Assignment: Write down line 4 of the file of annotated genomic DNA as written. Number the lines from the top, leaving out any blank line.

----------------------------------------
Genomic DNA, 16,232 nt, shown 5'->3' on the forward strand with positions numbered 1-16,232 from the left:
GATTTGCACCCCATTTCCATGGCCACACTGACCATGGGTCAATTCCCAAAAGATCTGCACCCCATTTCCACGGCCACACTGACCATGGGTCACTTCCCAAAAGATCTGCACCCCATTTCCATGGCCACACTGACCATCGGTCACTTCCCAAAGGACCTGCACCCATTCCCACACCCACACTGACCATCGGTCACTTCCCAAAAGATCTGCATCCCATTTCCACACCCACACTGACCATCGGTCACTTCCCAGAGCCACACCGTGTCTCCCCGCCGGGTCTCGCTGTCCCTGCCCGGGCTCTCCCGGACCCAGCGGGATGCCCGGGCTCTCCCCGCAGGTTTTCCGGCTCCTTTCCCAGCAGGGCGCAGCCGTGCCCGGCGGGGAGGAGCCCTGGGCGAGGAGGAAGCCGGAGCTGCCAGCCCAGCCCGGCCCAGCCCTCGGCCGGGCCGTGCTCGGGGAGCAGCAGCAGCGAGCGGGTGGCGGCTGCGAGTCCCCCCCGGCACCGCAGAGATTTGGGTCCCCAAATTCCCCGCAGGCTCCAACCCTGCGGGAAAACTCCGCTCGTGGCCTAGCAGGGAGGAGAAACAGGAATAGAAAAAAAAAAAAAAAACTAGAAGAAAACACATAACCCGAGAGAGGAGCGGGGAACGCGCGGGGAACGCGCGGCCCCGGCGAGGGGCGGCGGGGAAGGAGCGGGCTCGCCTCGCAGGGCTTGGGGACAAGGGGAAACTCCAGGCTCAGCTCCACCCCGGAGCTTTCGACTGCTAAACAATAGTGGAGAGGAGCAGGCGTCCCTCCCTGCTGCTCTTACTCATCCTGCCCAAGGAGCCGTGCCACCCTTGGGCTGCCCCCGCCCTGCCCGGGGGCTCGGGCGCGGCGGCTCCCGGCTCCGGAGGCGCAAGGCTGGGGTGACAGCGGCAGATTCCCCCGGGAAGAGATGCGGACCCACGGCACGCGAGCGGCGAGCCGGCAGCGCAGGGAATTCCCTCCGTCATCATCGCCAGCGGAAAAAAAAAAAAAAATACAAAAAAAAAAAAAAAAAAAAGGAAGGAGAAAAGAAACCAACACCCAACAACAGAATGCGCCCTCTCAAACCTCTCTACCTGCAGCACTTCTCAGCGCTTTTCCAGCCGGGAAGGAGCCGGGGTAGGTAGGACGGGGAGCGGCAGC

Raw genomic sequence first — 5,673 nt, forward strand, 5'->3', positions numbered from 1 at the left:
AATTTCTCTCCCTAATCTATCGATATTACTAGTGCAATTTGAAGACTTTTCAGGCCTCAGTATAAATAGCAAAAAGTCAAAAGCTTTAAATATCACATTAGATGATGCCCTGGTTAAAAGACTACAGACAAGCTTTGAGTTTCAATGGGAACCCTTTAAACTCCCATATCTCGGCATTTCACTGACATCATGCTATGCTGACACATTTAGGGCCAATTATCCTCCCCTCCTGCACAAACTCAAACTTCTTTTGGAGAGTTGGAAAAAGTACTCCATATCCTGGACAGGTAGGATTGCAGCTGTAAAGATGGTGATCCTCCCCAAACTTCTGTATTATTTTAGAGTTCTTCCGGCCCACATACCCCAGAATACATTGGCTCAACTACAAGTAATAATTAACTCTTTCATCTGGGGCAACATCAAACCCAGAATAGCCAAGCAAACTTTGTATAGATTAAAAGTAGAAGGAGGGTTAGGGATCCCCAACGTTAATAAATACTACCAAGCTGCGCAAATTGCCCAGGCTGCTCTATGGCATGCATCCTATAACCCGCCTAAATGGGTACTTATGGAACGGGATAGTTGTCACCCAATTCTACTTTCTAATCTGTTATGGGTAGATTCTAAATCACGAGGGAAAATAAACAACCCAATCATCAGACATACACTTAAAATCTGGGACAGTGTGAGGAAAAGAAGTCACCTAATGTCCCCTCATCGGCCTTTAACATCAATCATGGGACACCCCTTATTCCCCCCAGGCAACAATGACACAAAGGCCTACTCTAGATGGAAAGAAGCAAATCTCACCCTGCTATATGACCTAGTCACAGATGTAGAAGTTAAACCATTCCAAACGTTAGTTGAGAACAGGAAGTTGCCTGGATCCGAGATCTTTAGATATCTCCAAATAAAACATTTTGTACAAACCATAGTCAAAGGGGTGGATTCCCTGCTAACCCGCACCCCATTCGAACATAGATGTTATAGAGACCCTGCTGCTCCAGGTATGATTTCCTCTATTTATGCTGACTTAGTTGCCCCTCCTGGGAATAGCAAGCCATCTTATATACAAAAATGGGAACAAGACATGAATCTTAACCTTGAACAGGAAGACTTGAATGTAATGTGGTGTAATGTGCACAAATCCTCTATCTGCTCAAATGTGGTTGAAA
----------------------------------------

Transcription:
AATTTCTCTCCCTAATCTATCGATATTACTAGTGCAATTTGAAGACTTTTCAGGCCTCAGTATAAATAGCAAAAAGTCAAAAGCTTTAAATATCACATTAGATGATGCCCTGGTTAAAAGACTACAGACAAGCTTTGAGTTTCAATGGGAACCCTTTAAACTCCCATATCTCGGCATTTCACTGACATCATGCTATGCTGACACATTTAGGGCCAATTATCCTCCCCTCCTGCACAAACTCAAACTTCTTTTGGAGAGTTGGAAAAAGTACTCCATATCCTGGACAGGTAGGATTGCAGCTGTAAAGATGGTGATCCTCCCCAAACTTCTGTATTATTTTAGAGTTCTTCCGGCCCACATACCCCAGAATACATTGGCTCAACTACAAGTAATAATTAACTCTTTCATCTGGGGCAACATCAAACCCAGAATAGCCAAGCAAACTTTGTATAGATTAAAAGTAGAAGGAGGGTTAGGGATCCCCAACGTTAATAAATACTACCAAGCTGCGCAAATTGCCCAGGCTGCTCTATGGCATGCATCCTATAACCCGCCTAAATGGGTACTTATGGAACGGGATAGTTGTCACCCAATTCTACTTTCTAATCTGTTATGGGTAGATTCTAAATCACGAGGGAAAATAAACAACCCAATCATCAGACATACACTTAAAATCTGGGACAGTGTGAGGAAAAGAAGTCACCTAATGTCCCCTCATCGGCCTTTAACATCAATCATGGGACACCCCTTATTCCCCCCAGGCAACAATGACACAAAGGCCTACTCTAGATGGAAAGAAGCAAATCTCACCCTGCTATATGACCTAGTCACAGATGTAGAAGTTAAACCATTCCAAACGTTAGTTGAGAACAGGAAGTTGCCTGGATCCGAGATCTTTAGATATCTCCAAATAAAACATTTTGTACAAACCATAGTCAAAGGGGTGGATTCCCTGCTAACCCGCACCCCATTCGAACATAGATGTTATAGAGACCCTGCTGCTCCAGGTATGATTTCCTCTATTTATGCTGACTTAGTTGCCCCTCCTGGGAATAGCAAGCCATCTTATATACAAAAATGGGAACAAGACATGAATCTTAACCTTGAACAGGAAGACTTGAATGTAATGTGGTGTAATGTGCACAAATCCTCTATCTGCTCAAATGTGGTTGAAA